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Vanderbilt's veterans lead the way in road victory over Georgia

Georgia made run after run, but Vanderbilt was able to weather the storm and come out with an 85-82 victory in front of a sold-out crowd at Stegeman Coliseum.

Trey Thomas sealed the deal with four late free throws and pushed the Commodores back above .500.

Ezra Manjon scored 19 points and didn't commit a turnover in Vanderbilt's road win (Dale Zainne, USA Today network)
Ezra Manjon scored 19 points and didn't commit a turnover in Vanderbilt's road win (Dale Zainne, USA Today network) (Dale Zainne- USA Today Sports)

“Trey was huge making those free throws down the stretch." Stackhouse said.

Thomas was one of five Vanderbilt players that scored in double figures. Tyrin Lawrence, Myles Stute, Jordan Wright, and Ezra Manjon also joined the club.

Coach Jerry Stackhouse couldn’t have asked for a much better half on the offensive end than he got in the first half and those five were at the center of it.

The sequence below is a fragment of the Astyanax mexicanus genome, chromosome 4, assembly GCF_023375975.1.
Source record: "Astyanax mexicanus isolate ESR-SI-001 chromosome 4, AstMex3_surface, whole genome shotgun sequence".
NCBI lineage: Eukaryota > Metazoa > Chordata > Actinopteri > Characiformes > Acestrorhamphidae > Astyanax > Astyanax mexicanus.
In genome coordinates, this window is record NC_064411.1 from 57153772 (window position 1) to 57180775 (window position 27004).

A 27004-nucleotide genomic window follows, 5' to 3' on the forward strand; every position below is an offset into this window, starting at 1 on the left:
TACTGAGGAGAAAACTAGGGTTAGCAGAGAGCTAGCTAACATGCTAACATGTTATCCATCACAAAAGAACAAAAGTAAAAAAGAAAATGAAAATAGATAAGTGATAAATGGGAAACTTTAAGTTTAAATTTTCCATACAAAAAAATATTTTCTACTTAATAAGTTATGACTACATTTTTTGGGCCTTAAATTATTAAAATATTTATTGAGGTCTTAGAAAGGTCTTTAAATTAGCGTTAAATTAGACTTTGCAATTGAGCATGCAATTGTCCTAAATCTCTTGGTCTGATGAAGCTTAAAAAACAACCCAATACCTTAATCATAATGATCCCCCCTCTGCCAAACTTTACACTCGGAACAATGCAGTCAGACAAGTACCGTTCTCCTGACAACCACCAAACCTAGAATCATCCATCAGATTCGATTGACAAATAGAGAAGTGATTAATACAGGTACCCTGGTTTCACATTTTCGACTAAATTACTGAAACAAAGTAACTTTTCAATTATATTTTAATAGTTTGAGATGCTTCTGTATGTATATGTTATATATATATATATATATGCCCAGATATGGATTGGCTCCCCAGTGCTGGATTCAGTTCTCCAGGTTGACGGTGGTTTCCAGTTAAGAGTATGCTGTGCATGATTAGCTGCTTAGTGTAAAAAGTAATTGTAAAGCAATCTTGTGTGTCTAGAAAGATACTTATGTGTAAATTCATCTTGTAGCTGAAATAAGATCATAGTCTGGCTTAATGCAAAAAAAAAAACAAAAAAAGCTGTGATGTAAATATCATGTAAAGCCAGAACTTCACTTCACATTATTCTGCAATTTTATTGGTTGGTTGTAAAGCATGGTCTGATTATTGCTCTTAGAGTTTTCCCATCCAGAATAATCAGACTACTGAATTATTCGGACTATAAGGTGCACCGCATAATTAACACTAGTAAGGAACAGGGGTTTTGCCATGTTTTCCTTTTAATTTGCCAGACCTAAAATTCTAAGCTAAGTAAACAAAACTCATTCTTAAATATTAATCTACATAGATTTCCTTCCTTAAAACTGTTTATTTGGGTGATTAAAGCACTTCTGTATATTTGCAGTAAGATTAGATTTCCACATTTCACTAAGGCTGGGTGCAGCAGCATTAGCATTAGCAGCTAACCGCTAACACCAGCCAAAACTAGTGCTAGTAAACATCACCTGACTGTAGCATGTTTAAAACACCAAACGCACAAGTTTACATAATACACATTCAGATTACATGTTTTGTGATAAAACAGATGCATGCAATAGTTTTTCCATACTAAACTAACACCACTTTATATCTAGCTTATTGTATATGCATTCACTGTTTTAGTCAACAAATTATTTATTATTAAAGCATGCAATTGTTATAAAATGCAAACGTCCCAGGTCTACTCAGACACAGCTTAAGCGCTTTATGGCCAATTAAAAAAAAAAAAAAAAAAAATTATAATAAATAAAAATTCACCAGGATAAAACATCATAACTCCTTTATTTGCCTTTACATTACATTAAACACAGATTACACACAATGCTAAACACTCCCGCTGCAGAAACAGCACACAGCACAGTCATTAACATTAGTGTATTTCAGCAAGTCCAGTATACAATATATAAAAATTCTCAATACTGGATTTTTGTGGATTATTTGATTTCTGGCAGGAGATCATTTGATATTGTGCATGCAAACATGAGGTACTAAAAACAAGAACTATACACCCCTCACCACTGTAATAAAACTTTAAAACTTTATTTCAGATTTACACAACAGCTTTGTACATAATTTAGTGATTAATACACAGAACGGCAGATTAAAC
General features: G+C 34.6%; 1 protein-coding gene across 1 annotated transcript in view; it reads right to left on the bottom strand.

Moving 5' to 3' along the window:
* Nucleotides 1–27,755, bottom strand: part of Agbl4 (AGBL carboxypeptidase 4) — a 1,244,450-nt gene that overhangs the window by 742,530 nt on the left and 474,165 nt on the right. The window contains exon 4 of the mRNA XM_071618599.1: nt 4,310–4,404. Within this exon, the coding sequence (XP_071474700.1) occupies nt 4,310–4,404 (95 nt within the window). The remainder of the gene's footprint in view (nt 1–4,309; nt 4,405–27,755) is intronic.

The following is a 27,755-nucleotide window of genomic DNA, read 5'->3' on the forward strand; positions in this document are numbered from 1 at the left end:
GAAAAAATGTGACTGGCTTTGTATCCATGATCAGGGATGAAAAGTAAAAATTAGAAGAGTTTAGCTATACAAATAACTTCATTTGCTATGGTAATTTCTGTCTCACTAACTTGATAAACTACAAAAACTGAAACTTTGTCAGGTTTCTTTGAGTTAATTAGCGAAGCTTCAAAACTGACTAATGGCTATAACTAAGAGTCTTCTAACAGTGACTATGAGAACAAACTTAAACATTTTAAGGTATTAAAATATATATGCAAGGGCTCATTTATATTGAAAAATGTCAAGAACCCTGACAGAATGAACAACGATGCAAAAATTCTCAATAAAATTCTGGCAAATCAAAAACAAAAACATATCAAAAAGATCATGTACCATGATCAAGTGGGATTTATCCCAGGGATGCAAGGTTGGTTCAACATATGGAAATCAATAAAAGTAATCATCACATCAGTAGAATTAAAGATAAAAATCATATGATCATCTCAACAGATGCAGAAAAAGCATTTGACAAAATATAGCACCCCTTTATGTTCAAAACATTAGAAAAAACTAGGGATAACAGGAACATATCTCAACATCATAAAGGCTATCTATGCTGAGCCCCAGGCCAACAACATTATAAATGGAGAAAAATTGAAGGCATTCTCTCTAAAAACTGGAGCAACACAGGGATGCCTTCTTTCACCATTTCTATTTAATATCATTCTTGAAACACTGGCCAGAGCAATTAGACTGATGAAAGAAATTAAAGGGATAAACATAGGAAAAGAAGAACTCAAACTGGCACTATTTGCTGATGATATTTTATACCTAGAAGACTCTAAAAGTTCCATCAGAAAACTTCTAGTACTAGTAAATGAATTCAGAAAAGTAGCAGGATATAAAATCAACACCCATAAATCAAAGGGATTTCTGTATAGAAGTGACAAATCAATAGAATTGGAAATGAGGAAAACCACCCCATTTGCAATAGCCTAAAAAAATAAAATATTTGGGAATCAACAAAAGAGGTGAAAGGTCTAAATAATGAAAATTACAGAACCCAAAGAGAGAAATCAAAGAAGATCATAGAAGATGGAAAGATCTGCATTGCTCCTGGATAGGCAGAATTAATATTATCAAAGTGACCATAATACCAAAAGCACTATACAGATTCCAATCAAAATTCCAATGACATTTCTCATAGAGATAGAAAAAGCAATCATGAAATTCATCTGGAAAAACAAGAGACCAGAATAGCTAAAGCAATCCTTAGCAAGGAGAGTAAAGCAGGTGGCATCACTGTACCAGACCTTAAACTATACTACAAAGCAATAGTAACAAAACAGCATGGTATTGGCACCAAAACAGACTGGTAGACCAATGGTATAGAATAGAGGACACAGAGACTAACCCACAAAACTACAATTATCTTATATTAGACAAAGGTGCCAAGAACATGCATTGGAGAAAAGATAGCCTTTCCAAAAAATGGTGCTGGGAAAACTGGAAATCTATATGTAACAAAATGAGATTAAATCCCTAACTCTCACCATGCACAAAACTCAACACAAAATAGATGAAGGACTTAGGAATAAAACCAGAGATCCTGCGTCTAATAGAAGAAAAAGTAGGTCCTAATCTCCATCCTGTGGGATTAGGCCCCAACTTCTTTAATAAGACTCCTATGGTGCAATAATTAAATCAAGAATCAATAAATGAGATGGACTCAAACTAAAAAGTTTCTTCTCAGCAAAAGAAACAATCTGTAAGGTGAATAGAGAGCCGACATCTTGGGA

The Commodores’ 44-point first half was led by eight made 3-pointers on 12 attempts along with 10 second-chance points.

After struggling to gain breathing room, Vanderbilt closed the half with an 8-0 run to extend its lead to eight as it ran into the tunnel.

The ‘Dores were led by eight first-half points from Myles Stute, seven from Lawrence, along with six from Trey Thomas and Paul Lewis.

Georgia pushed Vanderbilt in the early-second half, but two steals and eight quick points from Ezra Manjon extended the Commodores’ lead to nine at the second media timeout.

Georgia stormed back on an 11-0 run to cut Vanderbilt’s lead to just one with a few minutes to go, but Vanderbilt never allowed Georgia to get over the hump as it grinded out a three-point victory.

Despite only shooting 22.2% from 3-point range in the second half and not knocking down a field goal for the final 4:51 of the game, Vanderbilt was able to hold off the Bulldogs behind a few timely plays from its veterans.

Vanderbilt comes together to pull out road victory

For every run that Mike White’s team put together, it felt like Vanderbilt had an answer at the perfect time.

It took plenty of firepower and creativity but Vanderbilt found a way to close things out in front of a sold-out opposing crowd. Something the Commodores hadn’t done yet this season.

Stackhouse credited that to a complete group effort.

"I thought Quentin was unbelievable, he had 11 rebounds, he went up to the line and made all three of his free throws, Tyrin was good getting downhill, and Jordan was leading tonight,” Vanderbilt’s head coach said.